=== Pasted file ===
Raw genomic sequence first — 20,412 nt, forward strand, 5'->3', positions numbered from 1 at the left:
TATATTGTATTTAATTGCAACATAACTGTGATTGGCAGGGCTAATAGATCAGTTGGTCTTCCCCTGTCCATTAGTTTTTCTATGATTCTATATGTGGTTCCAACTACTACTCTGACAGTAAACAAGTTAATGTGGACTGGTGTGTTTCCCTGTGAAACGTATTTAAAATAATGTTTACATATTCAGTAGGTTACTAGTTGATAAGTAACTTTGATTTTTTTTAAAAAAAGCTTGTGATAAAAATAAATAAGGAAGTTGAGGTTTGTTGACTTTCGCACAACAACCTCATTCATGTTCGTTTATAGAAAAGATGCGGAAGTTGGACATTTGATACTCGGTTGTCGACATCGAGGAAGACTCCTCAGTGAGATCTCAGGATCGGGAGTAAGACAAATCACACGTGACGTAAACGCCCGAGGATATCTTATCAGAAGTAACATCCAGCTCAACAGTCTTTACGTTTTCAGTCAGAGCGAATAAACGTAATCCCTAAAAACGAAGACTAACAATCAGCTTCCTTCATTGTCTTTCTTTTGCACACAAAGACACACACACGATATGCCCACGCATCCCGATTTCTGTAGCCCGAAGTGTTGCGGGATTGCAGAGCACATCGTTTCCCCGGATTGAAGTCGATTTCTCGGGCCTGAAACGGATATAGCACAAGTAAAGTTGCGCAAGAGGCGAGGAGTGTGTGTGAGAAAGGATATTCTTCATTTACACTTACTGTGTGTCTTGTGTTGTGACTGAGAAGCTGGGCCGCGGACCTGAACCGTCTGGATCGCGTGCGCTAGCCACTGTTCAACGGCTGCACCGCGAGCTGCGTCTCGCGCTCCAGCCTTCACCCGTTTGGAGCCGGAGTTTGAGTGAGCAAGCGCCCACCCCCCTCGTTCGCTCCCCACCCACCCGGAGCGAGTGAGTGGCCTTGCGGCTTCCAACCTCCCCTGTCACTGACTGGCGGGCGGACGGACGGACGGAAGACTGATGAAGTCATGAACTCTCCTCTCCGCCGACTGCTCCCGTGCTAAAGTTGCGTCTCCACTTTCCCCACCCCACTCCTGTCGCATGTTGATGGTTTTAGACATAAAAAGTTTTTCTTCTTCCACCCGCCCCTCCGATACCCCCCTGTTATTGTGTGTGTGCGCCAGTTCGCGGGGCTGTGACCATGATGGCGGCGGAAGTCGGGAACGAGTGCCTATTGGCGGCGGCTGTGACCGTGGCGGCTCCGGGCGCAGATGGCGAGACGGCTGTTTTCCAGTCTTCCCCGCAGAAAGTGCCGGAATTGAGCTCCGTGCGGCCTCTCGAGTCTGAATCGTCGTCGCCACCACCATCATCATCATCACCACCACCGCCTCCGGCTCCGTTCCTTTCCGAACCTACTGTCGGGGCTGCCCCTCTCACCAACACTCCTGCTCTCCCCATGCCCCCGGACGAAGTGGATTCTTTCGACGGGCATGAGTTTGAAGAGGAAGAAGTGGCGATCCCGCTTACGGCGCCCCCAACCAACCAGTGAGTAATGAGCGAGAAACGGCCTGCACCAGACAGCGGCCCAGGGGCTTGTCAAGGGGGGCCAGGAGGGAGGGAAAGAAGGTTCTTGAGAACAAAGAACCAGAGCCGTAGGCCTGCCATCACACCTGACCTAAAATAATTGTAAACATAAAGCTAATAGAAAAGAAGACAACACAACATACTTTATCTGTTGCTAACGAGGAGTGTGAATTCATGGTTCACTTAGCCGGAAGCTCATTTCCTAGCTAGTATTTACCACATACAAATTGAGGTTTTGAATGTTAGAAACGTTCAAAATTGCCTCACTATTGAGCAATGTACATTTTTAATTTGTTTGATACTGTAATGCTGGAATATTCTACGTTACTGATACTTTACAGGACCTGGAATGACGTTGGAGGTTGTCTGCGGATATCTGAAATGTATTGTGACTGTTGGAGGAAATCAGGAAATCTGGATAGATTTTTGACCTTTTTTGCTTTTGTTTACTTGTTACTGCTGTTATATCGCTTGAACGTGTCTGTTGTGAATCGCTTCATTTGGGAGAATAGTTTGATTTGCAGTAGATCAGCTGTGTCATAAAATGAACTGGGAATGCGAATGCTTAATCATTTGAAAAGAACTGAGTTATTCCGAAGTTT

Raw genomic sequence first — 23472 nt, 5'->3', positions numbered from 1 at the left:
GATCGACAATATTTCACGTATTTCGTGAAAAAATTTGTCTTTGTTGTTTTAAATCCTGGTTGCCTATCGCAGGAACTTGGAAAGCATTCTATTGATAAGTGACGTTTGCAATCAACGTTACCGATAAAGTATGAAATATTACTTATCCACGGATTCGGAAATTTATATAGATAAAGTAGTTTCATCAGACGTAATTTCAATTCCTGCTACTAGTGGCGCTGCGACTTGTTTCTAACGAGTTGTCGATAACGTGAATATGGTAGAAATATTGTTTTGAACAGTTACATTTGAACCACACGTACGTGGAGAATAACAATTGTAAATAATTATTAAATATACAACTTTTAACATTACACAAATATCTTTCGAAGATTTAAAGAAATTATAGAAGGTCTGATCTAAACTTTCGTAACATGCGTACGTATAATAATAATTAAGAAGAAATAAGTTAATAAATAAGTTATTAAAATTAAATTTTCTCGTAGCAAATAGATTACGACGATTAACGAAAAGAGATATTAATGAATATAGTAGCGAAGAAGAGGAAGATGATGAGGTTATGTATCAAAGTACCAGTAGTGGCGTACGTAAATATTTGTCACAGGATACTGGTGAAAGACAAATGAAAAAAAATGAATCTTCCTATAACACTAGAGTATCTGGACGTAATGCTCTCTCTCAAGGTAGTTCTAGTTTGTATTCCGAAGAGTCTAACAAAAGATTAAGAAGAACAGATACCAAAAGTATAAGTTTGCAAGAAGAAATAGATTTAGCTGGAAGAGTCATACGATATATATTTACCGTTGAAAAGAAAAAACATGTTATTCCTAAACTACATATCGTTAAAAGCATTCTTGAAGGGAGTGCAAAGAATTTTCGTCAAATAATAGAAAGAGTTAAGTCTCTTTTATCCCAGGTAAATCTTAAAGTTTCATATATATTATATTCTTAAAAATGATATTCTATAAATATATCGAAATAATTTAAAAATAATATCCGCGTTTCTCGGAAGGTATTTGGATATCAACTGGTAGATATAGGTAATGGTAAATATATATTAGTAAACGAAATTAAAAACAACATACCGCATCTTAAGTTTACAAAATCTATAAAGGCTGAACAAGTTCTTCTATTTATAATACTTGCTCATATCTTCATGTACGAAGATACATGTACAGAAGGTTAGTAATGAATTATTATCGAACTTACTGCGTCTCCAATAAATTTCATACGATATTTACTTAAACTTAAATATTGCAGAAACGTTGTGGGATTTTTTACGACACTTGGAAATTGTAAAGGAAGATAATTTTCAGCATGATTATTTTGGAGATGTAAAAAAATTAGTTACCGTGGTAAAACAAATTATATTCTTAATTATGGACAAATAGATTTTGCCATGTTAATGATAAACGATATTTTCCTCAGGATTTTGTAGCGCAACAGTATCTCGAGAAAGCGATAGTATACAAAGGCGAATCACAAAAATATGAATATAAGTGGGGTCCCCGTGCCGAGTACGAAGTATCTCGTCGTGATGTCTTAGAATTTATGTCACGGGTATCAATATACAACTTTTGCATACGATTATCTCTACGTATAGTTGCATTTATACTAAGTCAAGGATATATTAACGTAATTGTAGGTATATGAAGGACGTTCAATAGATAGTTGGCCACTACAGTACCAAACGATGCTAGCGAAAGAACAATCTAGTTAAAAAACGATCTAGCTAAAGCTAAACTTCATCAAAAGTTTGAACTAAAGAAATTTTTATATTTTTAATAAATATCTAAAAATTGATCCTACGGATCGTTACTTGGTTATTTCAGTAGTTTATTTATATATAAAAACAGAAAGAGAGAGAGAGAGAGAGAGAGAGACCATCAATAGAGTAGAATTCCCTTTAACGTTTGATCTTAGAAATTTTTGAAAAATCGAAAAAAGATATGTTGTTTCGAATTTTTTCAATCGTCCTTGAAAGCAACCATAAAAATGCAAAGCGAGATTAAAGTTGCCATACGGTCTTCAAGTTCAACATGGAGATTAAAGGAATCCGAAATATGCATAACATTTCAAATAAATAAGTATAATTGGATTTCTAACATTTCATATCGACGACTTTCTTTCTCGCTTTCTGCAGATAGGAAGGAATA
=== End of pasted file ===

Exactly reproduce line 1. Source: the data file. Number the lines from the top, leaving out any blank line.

Raw genomic sequence first — 20,412 nt, forward strand, 5'->3', positions numbered from 1 at the left: